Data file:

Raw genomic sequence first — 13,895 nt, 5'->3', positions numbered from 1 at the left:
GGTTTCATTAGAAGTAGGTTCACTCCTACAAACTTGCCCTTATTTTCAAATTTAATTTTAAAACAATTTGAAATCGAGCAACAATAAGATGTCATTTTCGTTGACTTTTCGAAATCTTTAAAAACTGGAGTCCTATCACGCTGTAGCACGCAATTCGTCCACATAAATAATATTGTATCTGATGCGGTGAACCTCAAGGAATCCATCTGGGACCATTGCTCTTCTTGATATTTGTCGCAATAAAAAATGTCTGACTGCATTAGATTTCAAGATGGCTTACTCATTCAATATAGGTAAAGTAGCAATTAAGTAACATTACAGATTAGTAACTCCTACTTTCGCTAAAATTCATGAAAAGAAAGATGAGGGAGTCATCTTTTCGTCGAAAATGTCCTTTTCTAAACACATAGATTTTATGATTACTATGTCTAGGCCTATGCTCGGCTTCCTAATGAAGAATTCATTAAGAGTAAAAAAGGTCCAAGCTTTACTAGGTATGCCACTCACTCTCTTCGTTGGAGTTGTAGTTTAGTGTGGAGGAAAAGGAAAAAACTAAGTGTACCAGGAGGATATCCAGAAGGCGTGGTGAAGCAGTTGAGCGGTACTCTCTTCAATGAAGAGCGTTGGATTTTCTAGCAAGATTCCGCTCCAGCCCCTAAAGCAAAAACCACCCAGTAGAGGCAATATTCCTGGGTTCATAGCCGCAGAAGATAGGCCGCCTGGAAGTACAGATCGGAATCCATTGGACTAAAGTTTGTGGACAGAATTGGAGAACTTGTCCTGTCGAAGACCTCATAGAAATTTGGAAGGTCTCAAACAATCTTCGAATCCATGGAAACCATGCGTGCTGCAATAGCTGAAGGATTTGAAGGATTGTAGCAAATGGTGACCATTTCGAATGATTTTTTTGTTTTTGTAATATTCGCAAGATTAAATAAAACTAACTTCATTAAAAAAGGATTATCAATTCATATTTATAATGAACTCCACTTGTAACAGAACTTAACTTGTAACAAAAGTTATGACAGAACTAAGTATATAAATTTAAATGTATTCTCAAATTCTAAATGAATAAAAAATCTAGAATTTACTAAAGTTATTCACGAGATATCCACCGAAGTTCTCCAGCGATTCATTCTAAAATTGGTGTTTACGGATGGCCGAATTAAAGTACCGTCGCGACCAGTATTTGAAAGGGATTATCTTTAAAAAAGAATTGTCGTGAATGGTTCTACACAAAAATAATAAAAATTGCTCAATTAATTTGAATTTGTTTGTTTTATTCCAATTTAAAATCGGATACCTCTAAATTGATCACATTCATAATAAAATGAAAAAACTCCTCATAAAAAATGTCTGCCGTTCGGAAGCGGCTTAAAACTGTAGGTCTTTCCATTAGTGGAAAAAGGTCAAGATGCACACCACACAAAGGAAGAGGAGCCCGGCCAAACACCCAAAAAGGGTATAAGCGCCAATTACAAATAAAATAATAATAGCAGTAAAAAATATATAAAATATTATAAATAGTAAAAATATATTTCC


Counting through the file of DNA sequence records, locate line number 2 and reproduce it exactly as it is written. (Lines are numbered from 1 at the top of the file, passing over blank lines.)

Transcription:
GGTTTCATTAGAAGTAGGTTCACTCCTACAAACTTGCCCTTATTTTCAAATTTAATTTTAAAACAATTTGAAATCGAGCAACAATAAGATGTCATTTTCGTTGACTTTTCGAAATCTTTAAAAACTGGAGTCCTATCACGCTGTAGCACGCAATTCGTCCACATAAATAATATTGTATCTGATGCGGTGAACCTCAAGGAATCCATCTGGGACCATTGCTCTTCTTGATATTTGTCGCAATAAAAAATGTCTGACTGCATTAGATTTCAAGATGGCTTACTCATTCAATATAGGTAAAGTAGCAATTAAGTAACATTACAGATTAGTAACTCCTACTTTCGCTAAAATTCATGAAAAGAAAGATGAGGGAGTCATCTTTTCGTCGAAAATGTCCTTTTCTAAACACATAGATTTTATGATTACTATGTCTAGGCCTATGCTCGGCTTCCTAATGAAGAATTCATTAAGAGTAAAAAAGGTCCAAGCTTTACTAGGTATGCCACTCACTCTCTTCGTTGGAGTTGTAGTTTAGTGTGGAGGAAAAGGAAAAAACTAAGTGTACCAGGAGGATATCCAGAAGGCGTGGTGAAGCAGTTGAGCGGTACTCTCTTCAATGAAGAGCGTTGGATTTTCTAGCAAGATTCCGCTCCAGCCCCTAAAGCAAAAACCACCCAGTAGAGGCAATATTCCTGGGTTCATAGCCGCAGAAGATAGGCCGCCTGGAAGTACAGATCGGAATCCATTGGACTAAAGTTTGTGGACAGAATTGGAGAACTTGTCCTGTCGAAGACCTCATAGAAATTTGGAAGGTCTCAAACAATCTTCGAATCCATGGAAACCATGCGTGCTGCAATAGCTGAAGGATTTGAAGGATTGTAGCAAATGGTGACCATTTCGAATGATTTTTTTGTTTTTGTAATATTCGCAAGATTAAATAAAACTAACTTCATTAAAAAAGGATTATCAATTCATATTTATAATGAACTCCACTTGTAACAGAACTTAACTTGTAACAAAAGTTATGACAGAACTAAGTATATAAATTTAAATGTATTCTCAAATTCTAAATGAATAAAAAATCTAGAATTTACTAAAGTTATTCACGAGATATCCACCGAAGTTCTCCAGCGATTCATTCTAAAATTGGTGTTTACGGATGGCCGAATTAAAGTACCGTCGCGACCAGTATTTGAAAGGGATTATCTTTAAAAAAGAATTGTCGTGAATGGTTCTACACAAAAATAATAAAAATTGCTCAATTAATTTGAATTTGTTTGTTTTATTCCAATTTAAAATCGGATACCTCTAAATTGATCACATTCATAATAAAATGAAAAAACTCCTCATAAAAAATGTCTGCCGTTCGGAAGCGGCTTAAAACTGTAGGTCTTTCCATTAGTGGAAAAAGGTCAAGATGCACACCACACAAAGGAAGAGGAGCCCGGCCAAACACCCAAAAAGGGTATAAGCGCCAATTACAAATAAAATAATAATAGCAGTAAAAAATATATAAAATATTATAAATAGTAAAAATATATTTCC